strong form efficient, then no matter what publicly
available information mutual fund managers rely on
to pick stocks, their average returns should be the
same as those of the average investor in the market
as a whole.
We can test efficiency by comparing the
performance of professionally managed mutual
funds with the performance of a market index.
Overall result: Mutual funds do not beat indices.

2. Different types of efficiency
Insider trading: One group of studies of strong form
market efficiency investigates insider trading.
A number of studies support the view that insider
trading is abnormally profitable.
Thus, strong form efficiency does not seem to be
substantiated by the evidence.

3. Behavioral challenges
People are not always rational.
Many investors fail to diversify, trade too much, and seem
to try to maximize taxes by selling winners and holding
Behavioral bias
Overconfidence overestimate ability to pick stocks
Disposition effect: Regret and pride in trading
Familiarity (home bias)
Representativeness (overreaction)
Conservatism (underreaction)
Risk taking increase risk after gains, reduce risk after
3. Behavioral challenges
Financial Economists have sorted themselves into
three camps:
1. Market efficiency
2. Behavioral finance
3. Those that admit that they do not know
This is perhaps the most contentious area in the
What are the implications for corporate finance?

4. Implications of EMH to corporate finance
If information is reflected in security prices quickly,
investors should only expect to obtain a normal rate
of return.
Awareness of information when it is released does an
investor little good. The price adjusts before the investor
has time to act on it.
Firms should expect to receive the fair value for
securities that they sell.
Fair means that the price they receive for the securities
they issue is the present value.
Thus, valuable financing opportunities that arise from
fooling investors are unavailable in efficient markets.

4. Implications of EMH to corporate finance
The EMH has important implications for corporate
1. Prices reflect underlying value.
2. The price of a companys stock cannot be affected
by a change in accounting (creative accounting).
3. Financial managers cannot time issues of stocks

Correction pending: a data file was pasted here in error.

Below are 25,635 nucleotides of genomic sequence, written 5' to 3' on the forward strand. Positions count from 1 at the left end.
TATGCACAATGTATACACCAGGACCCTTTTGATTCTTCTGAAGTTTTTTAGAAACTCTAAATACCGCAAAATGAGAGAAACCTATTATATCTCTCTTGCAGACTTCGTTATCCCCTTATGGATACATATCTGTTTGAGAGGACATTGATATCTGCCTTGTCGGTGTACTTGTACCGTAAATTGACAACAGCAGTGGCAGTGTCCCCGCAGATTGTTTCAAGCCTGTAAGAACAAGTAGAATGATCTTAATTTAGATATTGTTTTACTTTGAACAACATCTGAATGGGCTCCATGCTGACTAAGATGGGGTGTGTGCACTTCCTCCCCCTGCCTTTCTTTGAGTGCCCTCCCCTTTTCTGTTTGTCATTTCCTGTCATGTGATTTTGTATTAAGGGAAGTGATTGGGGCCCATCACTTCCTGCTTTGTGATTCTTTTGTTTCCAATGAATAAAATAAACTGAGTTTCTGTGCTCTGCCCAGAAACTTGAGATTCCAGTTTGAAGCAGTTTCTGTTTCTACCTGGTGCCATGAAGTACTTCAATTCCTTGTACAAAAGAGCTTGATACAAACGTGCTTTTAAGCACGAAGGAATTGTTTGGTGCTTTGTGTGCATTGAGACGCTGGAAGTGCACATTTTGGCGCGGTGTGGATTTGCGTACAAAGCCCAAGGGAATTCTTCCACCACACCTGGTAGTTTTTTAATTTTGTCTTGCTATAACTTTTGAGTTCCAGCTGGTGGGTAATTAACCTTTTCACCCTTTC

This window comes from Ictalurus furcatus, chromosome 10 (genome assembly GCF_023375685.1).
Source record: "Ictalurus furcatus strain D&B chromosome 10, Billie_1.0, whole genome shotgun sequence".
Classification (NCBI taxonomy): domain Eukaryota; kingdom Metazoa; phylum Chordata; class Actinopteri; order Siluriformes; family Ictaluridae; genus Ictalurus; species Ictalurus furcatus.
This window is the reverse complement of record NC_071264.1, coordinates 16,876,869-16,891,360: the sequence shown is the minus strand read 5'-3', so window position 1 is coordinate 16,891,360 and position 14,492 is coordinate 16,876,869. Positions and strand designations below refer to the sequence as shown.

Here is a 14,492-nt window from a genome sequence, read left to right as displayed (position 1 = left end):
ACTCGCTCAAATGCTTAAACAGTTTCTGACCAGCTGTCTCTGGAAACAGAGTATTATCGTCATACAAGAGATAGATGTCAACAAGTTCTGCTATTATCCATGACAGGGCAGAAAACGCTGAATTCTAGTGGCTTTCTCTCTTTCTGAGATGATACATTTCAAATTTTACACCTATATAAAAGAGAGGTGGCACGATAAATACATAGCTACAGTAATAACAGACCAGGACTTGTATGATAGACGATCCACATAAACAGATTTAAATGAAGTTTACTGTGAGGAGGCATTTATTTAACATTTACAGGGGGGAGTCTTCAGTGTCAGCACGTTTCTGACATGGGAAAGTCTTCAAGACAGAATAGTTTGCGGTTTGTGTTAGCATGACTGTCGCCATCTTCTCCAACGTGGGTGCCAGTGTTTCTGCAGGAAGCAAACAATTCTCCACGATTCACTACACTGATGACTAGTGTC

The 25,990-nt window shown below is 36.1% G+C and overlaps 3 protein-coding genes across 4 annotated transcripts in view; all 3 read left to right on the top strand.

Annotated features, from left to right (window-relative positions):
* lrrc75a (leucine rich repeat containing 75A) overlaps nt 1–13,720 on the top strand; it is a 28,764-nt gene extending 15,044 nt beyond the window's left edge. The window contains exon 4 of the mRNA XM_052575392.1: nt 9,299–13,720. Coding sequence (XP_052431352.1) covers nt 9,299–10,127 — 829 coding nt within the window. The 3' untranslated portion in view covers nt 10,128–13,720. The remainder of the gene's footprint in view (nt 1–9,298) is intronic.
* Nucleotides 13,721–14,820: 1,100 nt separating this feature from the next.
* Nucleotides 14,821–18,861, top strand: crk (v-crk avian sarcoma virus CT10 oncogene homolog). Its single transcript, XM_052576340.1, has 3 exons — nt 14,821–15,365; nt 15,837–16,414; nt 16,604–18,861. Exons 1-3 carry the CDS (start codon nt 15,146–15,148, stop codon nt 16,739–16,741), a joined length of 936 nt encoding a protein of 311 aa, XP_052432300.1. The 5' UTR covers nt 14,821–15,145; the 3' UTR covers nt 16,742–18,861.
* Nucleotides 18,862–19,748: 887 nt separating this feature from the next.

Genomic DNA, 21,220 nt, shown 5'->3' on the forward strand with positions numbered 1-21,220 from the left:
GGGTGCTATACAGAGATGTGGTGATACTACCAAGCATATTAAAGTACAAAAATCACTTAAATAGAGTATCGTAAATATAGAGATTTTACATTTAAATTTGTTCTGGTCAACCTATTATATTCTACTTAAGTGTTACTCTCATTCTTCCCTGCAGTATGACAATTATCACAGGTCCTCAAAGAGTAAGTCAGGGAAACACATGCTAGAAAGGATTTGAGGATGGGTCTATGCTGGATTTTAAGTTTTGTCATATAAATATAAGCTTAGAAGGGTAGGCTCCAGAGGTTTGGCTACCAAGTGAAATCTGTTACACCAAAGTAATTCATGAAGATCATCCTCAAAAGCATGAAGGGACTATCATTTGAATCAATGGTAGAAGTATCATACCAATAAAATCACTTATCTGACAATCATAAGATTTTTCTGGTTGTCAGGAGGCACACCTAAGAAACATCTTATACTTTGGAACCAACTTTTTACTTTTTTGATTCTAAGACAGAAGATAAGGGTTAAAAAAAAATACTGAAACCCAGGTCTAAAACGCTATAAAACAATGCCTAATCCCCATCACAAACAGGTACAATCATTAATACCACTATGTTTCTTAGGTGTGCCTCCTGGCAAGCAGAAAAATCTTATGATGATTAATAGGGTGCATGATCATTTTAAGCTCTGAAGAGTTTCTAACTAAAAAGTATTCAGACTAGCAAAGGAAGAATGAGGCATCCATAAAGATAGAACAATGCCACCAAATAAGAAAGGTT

and bonds using publicly available information.

5. Long term financing: Debt vs equity
Debt Equity
Not an ownership interest Ownership interest
Creditors do not have Common stockholders vote
voting rights for the board of directors
Interest is considered a and other issues
cost of doing business and Dividends are not
is tax deductible considered a cost of doing
Creditors have legal business and are not tax
recourse if interest or deductible
principal payments are
missed Dividends are not a liability
of the firm, and
Excess debt can lead to stockholders have no legal
financial distress and
bankruptcy recourse if dividends are
not paid
An all-equity firm cannot go

5. Long term financing: Debt vs equity
Debtors stand ahead of equity holders to income stream
and assets.
Interest is tax deductible.
Effect of debt on control - lenders have no voting rights,
but large degree of potential control if the company
breaches a loan agreement
Financial risk: Risk attributable to the use of debt as a
source of finance; two components of financial risk:
1. Leverage effect
2. Financial distress effect

5. Long term financing: Sources
1. Internal Funds: Cash, Retained earnings
2. External Debt: Bank borrowings or issue new debt
3. Issue Equity: Public offering or private placement
4. Venture Capital: A venture capital firm specialises
in raising money to invest in the private equity of
young firms.

5. Long term financing: Patterns
Internally generated CF dominates as a source of
financing, typically between 70 - 90%.
But, firms usually spend more, the deficit is financed
first by new sales of debt and lastly, new equity.
The Pecking Order Theory - firms first finance projects
out of retained earnings. This will lower the % of debt in
the capital structure as profitable, internally funded
projects raise both the BV & MV.
Additional CF needs are met with debt, when debt
capacity exhausted at some point & equity issuance to

6. The initial public offering (IPO)
The process of selling stock to the public for the first
time is called an initial public offering (IPO) or flotation.
The shares sold at an IPO may either be new shares
that raise new capital, known as a primary offering, or
existing shares that are sold by current shareholders,
known as a secondary offering.
A primary offering is used to:
Convert a private company to a public company
Spin-off a portion of the business of a listed company
Form a new company
Privatise a public organisation

6. The initial public offering (IPO)
Secondary issues
Term used for all issues by a company subsequent to
its listing.
Principal forms of secondary issues are:
Private placements: Sale of securities to selected
clients of a sharebroker and/ or large institutional
investors (e.g. superannuation funds).
Rights issues: Issues of shares made to all existing
shareholders, who are entitled to take up new
shares in proportion to their present holdings.

6. The initial public offering (IPO)
Advantages of public company listing
Greater liquidity
Better access to additional capital
Growth not limited by cash resources
Enhancement of corporate image
Can attract and retain key personnel
Gain independence from a spin-off

6. The initial public offering (IPO)